You’re probably wondering what a 20th century Princeton-trained abstract mathematician has in common with a Babylonian ruler who reigned around 600 B.C.
Not much, really.
Except they both went mad.
And that’s the connection I want to explore.
Losing a Beautiful Mind
Here’s how Daniel describes Nebuchadnezzar’s descent into madness:
All this came upon King Nebuchadnezzar. At the end of twelve months he was walking on the roof of the royal palace of Babylon, and the king answered and said, “Is not this great Babylon, which I have built by my mighty power as a royal residence and for the glory of my majesty?”
While the words were still in the king’s mouth, there fell a voice from heaven, “O King Nebuchadnezzar, to you it is spoken: The kingdom has departed from you, and you shall be driven from among men, and your dwelling shall be with the beasts of the field. And you shall be made to eat grass like an ox, and seven periods of time shall pass over you, until you know that the Most High rules the kingdom of men and gives it to whom he will.”
Immediately the word was fulfilled against Nebuchadnezzar. He was driven from among men and ate grass like an ox, and his body was wet with the dew of heaven till his hair grew as long as eagles’ feathers, and his nails were like birds’ claws.
It’s evident that Nebuchadnezzar lost his mind. And while John Nash didn’t crawl on all fours and eat grass, he, too, lost his mind.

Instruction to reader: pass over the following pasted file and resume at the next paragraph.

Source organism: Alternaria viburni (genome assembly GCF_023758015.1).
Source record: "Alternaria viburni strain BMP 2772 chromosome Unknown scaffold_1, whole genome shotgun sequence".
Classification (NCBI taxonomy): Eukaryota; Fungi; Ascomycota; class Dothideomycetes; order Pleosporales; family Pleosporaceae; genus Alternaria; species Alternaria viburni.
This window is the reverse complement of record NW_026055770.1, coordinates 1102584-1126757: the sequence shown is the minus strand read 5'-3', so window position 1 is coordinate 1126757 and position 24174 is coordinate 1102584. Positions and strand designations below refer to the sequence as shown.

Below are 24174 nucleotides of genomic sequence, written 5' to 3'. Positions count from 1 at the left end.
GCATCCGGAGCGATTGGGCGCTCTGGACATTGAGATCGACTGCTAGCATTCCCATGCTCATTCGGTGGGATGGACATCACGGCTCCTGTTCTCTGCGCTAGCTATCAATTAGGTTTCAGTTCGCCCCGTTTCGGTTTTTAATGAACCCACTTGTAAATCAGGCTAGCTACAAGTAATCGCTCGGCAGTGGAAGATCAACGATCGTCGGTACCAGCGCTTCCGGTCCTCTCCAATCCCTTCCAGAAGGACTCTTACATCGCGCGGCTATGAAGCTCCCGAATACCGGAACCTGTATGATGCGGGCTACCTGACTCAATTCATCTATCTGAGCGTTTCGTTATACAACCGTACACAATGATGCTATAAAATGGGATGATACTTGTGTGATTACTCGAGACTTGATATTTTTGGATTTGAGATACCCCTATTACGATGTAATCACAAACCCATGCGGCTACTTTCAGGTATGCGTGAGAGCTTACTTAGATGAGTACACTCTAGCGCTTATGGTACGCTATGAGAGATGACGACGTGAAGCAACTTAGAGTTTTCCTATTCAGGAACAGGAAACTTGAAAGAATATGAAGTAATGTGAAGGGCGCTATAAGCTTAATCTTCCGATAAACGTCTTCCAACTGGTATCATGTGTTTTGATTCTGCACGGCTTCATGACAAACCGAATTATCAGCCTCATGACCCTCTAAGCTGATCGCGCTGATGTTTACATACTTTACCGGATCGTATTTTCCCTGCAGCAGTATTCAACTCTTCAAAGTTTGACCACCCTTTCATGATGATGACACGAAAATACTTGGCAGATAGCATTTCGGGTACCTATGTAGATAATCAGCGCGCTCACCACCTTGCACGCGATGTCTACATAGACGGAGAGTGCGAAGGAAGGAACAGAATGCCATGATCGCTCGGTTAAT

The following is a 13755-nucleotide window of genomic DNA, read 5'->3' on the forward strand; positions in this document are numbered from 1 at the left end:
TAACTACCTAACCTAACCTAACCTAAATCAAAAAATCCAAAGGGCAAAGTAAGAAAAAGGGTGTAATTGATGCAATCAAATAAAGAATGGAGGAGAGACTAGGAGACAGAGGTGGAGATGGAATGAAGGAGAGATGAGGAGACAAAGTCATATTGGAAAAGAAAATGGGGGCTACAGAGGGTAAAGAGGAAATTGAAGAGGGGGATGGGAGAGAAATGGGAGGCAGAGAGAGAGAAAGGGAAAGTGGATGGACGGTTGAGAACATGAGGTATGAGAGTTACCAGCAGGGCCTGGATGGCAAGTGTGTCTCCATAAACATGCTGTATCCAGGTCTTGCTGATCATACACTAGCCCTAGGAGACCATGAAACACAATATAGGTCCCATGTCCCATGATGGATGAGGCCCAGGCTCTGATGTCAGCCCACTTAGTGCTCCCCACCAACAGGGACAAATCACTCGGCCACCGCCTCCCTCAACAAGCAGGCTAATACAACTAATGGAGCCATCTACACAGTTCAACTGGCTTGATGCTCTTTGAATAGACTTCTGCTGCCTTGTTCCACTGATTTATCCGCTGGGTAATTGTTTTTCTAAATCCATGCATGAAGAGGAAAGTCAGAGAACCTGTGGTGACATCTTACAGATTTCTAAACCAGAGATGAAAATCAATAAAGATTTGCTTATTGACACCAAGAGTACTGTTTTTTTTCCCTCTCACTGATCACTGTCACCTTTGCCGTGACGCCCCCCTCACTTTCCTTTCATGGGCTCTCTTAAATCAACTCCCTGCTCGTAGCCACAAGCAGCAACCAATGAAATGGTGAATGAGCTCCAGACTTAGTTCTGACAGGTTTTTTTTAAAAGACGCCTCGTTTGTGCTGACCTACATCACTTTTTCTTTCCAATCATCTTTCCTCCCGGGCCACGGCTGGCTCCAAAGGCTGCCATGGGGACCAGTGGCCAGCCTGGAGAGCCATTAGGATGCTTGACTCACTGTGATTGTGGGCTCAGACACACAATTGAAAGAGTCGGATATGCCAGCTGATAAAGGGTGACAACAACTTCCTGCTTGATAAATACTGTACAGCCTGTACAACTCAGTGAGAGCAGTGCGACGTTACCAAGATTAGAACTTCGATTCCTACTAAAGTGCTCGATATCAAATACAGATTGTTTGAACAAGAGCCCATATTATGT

I tell you all this because I recently finished reading Sylvia Nasser’s biography of John Nash–A Beautiful Mind.
It was a gritty, 400-page narrative of schizophrenia–with Nash as the protagonist–that traveled from the nastiness of his narcissism to the brutality of his mental illness to the humility of his remission.
And throughout this very readable book I could not shake the comparison between Nash’s descent into madness with Nebuchadnezzar’s.
What We Can Learn from Descents into Madness
This is not what I’m saying: God used schizophrenia as an act of judgment against John Nash. I cannot demonstrate that at all.
All I’m saying is that it could be–as it was so obviously for Nebuchadnezzar. But this much is true: the depth of megalomania and hubris in each man was vast and ultimately led to their insanity.
Nebuchadnezzar reveling in his majestic glory and dictatorial demands for idol worship and John Nash exalting his mathematical genius and rubbing his status as a scientific giant into the noses of his subordinates [whom he thought was just about everyone].
The warning we need to walk away from both of these men’s stories [and Nebuchadnezzar’s in particular] is that we are all prone to self-sufficiency, self-supremacy and self-exaltation…
And when we push the limits of these areas we are in great and grave danger of judgment–possibly in this life, definitely in the next.
But more importantly we must remember this: Christ alone is supreme. Christ alone is to be exalted and worshiped. And in Christ alone do we find our ultimate sufficiency.
Who Do You Praise in Your Times of Restoration?
In the end, Nebuchadnezzar was humbled by his madness. As was Nash. But Nebuchadnezzar praised God for his restoration…
He said, “Now I, Nebuchadnezzar, praise and extol and honor the King of heaven, for all his works are right and his ways are just; and those who walk in pride he is able to humble.”
As far as I know, John Nash did not praise God. In fact, he talked about willing his way into rationality.
Whatever the case might be, I hope that Nash did in fact give God glory for his recovery–but that piece of news has simply been left unreported.
Until then I pray for Nash’s soul.
And yours, that you would resist pride with a ferocious and fantastic tenacity and instead adore the only being in this universe who deserves our praise–Jesus Christ.